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BOOK IV: THREE LOVE PROBLEMS
This is a very illuminating scene dealing with the funeral of Peter Featherstone. It is held at Lowick Church and presided over by Mr. Cadwallader. Casaubon is ill, but Featherstone has demanded Cadwallader whom he likes. In every way, the funeral has been stage-managed by Featherstone himself, down to demanding that his female relatives walk behind his coffin to the graveside.
The newly married Chettams, Mrs. Cadwallader, Dorothea and her husband watch the funeral from Lowick Manor. Dorothea is deeply interested as she "is constantly wondering what sort of lives other people lead and how they take things." For the others, it is a sort of minor entertainment. Social distinctions are very clear in that. None of the Lowick lady observers know any of the mourners, most of who are townspeople from Middlemarch. Thus, their comments on the various mourners expand our view of the characters.
Two new arrivals at the funeral create ripples of interest. One is a "frog-faced" youngish man, a stranger to Middlemarch. The other is Will Ladislaw. Mr. Brooke, entrusted with the job of putting of Willís visit, instead invited him to Tipton, and Will is staying with him. The company especially Dorothea and Casaubon are startled on hearing about Willís return. The tension in the air is obvious. Mr. Brookeís jumbled explanation makes things worse. It is obvious to Dorothea that her husband thinks she has suggested the invitation to Tipton Grange. Yet her relationship with him is so restricted that she canít explain the truth. Mr. Brooke, blissfully ignorant, goes off to bring in the Thomas Aquinas painting.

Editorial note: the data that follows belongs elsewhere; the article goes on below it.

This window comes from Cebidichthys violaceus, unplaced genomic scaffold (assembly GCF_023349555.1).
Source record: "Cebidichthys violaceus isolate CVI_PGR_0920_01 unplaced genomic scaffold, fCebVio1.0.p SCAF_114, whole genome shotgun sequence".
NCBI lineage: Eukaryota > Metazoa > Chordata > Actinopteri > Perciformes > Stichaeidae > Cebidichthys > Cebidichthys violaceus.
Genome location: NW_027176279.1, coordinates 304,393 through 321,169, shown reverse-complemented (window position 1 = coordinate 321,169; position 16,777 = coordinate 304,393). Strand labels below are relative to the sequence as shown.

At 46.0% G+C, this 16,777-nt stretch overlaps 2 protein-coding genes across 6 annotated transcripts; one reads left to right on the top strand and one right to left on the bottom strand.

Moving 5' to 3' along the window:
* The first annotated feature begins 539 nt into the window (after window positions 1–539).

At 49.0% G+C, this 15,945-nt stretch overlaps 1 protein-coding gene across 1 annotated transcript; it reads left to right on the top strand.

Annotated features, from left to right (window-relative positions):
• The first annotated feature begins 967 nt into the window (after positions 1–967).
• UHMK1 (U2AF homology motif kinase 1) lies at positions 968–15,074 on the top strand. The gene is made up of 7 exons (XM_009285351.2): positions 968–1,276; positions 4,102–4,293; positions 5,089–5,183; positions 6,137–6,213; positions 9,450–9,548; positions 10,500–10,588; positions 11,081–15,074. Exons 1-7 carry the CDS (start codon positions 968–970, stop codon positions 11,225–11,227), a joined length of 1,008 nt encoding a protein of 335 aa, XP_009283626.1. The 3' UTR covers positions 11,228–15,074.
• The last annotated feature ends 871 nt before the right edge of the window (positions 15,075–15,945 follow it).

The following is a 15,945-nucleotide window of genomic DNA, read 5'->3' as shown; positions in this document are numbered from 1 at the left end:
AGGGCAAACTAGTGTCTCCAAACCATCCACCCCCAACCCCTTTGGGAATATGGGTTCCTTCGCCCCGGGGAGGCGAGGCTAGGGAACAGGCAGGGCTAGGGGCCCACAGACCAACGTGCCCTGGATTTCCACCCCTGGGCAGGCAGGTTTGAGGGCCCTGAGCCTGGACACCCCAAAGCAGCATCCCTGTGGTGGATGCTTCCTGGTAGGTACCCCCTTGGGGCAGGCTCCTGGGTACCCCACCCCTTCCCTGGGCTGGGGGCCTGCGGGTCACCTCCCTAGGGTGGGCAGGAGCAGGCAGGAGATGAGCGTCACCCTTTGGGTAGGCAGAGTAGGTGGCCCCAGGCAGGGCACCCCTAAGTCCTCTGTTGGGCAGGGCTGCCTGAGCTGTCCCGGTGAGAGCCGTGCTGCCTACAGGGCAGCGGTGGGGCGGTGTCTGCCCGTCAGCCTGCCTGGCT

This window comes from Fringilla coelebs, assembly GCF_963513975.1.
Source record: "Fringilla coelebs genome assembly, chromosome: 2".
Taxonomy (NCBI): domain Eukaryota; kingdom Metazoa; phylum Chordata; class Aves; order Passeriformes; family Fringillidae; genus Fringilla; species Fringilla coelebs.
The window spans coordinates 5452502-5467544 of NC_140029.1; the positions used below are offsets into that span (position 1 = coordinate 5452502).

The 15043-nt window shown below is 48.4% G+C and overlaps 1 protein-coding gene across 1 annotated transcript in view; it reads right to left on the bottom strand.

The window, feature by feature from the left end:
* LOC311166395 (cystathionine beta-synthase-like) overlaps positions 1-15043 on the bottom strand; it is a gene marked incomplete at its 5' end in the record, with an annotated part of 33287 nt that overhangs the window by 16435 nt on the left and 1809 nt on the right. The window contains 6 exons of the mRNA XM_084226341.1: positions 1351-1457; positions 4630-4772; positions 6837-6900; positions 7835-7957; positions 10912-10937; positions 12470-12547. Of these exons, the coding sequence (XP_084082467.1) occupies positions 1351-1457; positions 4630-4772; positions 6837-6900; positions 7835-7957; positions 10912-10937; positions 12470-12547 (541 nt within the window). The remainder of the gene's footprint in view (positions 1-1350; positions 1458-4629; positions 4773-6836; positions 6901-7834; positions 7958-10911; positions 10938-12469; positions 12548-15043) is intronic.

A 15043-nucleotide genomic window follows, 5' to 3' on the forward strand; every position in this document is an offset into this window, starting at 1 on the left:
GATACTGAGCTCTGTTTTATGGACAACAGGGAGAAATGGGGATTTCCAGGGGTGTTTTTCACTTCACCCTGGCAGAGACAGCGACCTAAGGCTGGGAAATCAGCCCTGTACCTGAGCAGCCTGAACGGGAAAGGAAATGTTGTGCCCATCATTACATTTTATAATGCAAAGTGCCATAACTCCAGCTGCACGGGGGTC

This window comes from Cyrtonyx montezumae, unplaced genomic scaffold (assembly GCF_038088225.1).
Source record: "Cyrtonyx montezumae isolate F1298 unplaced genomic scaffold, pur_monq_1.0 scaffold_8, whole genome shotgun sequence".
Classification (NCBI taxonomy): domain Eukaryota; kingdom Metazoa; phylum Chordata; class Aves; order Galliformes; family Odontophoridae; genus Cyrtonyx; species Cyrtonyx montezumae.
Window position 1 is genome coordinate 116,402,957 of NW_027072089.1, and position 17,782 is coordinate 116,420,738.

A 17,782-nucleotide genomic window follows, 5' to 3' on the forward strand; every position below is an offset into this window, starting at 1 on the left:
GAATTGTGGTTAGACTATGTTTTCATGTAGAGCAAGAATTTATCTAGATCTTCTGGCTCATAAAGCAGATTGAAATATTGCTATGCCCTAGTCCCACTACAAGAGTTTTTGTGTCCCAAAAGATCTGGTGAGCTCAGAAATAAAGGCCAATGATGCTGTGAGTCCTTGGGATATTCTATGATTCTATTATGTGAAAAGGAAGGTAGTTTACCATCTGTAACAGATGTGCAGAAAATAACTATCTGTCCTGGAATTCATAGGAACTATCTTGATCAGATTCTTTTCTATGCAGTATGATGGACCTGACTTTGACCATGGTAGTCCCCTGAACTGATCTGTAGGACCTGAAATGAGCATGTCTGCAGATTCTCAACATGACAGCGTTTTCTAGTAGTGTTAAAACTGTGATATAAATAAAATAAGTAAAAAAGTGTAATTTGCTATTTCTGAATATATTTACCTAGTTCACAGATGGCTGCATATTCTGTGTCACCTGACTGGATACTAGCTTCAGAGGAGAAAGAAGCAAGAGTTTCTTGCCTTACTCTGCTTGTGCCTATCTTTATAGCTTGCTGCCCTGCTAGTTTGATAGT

The scene is almost dramatic in its effect. Firstly, it brings home the gulf between the gentry and the town bourgeois - the merchants and professionals. Only the professional males - Cadwallader, the priest; Lydgate, the doctor; Brooke the aspiring politician, are able to bridge the gap in the building up of character, an important technique of George Eliot is the varied brush strokes formed by otherís opinions of a character. For instance, here, Mrs. Cadwallader tells us that Vincy is "one of those who suck the life out of the wretched hand-loom weavers in Tipton and Freshitt. That is how his family look so fair and sleek" while Mr. Brooke with his own point of view, calls Vincy a very good fellow - a credit to the manufacturing interest." This tells up about Vincy, but it also tells us something about the two speakers and their social viewpoint.
It underlines Dorotheaís sense of isolation and uselessness. Willís re-entry is a turning point, especially in the jealous mind of Casaubon. George Eliot is firm on one point that the jealousy is baseless and exists because of his own frustration. On Dorotheaís side, she has done or felt nothing to arouse it. She is staunchly committed to her husband and never allows anyone else to come in the way of that.
Another turning point is the appearance of the "frog-faced" man or Joshua Rigg, who will shatter all Fredís hopes.